The heart of geopolitics is understanding how people relate to power. Under what circumstances is power obeyed, when is it ignored (and when can it be ignored and when can it not) and who is allowed to rise to the top.
Key to all that is understanding also where people are placed. Often, that’s the geographic equation of the situation: mountains, deserts, plains, etc. that affect how power is directed. But the human geography is just as important.
And in the twenty-first century, the most important human geography can be found in cities. Here, technology advances. Governments meet. Weapons are designed. Foot soldiers recruited. Economies carry on. If humanity can be equated to a single human body, then cities are the hearts that pump life.
First, the wayback machine and the role of the city in the state
In prehistory, tribes broke into two forms: the nomads, who wandered and lucked upon resources as they could, and the semi-settled farmers and foragers, who would pick spots for long periods of time and use them as locations to store resources, establish shelter and create defensible territories. (Defensible, in those days, from both other tribes as well as animals and nature.)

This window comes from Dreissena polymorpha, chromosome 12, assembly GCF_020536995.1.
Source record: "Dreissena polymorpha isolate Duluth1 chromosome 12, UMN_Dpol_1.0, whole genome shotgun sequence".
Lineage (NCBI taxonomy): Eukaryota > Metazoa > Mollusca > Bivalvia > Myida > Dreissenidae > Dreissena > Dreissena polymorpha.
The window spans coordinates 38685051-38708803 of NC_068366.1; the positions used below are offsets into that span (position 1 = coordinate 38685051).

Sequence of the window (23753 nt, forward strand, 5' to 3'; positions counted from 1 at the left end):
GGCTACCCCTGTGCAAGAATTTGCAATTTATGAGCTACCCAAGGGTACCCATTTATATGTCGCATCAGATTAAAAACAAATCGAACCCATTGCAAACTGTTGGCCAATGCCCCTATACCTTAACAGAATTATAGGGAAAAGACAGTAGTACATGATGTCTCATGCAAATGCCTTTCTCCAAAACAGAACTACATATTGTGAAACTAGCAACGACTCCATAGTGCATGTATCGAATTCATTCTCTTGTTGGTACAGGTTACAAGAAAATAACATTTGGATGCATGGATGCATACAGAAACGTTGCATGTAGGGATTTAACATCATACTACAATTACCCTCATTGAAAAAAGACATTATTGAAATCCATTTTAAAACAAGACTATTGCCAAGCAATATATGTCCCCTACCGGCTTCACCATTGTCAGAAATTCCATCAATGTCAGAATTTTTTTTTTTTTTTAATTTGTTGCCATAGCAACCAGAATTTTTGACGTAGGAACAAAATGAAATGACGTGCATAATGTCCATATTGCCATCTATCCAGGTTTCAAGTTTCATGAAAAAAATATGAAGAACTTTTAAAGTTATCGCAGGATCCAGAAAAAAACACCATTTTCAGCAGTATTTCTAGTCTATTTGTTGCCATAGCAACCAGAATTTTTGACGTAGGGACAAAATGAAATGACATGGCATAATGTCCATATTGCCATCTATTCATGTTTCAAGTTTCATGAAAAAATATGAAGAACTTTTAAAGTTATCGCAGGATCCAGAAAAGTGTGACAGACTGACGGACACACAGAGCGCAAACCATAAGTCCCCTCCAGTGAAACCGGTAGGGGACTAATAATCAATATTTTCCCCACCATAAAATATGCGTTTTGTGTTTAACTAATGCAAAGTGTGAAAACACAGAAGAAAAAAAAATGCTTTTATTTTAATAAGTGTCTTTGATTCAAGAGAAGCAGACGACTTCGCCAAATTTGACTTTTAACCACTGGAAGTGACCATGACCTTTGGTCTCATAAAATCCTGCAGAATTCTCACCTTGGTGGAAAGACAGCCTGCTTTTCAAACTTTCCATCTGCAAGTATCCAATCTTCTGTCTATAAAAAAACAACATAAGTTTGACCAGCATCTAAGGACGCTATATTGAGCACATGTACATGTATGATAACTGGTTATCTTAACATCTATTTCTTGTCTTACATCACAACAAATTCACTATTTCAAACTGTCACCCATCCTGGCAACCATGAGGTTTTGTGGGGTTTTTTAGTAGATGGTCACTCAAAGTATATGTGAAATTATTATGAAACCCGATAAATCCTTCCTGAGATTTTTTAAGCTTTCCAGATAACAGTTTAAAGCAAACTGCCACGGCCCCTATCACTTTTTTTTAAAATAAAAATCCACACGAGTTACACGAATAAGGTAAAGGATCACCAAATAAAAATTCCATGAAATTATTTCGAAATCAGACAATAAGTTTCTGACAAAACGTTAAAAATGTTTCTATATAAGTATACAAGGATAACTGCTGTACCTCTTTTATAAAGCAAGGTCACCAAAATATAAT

Both groups developed leadership castes that led the tribe to success or failure. The semi-settled folks, if blessed with a good enough village, would eventually overpopulate: prehistoric farming and resource gathering would invariably be unable to support limitless growth. So leadership would either exile or send forth parts of the village to found a new village elsewhere and replicate the process, thereby keeping the whole tribe from starving to death.
Settlement had its advantages. Building a village created a long-term solution to the shelter problem: once a hut was up, it could last a while while the nomads fecklessly wandered from one cave or natural shelter to another. It allowed storage of food, especially once farming took hold around villages and let people save up for winter. It also demanded organization: once a village hit a certain size, the whole honor system fell by the wayside and required stronger leadership to establish clear rules for everyone.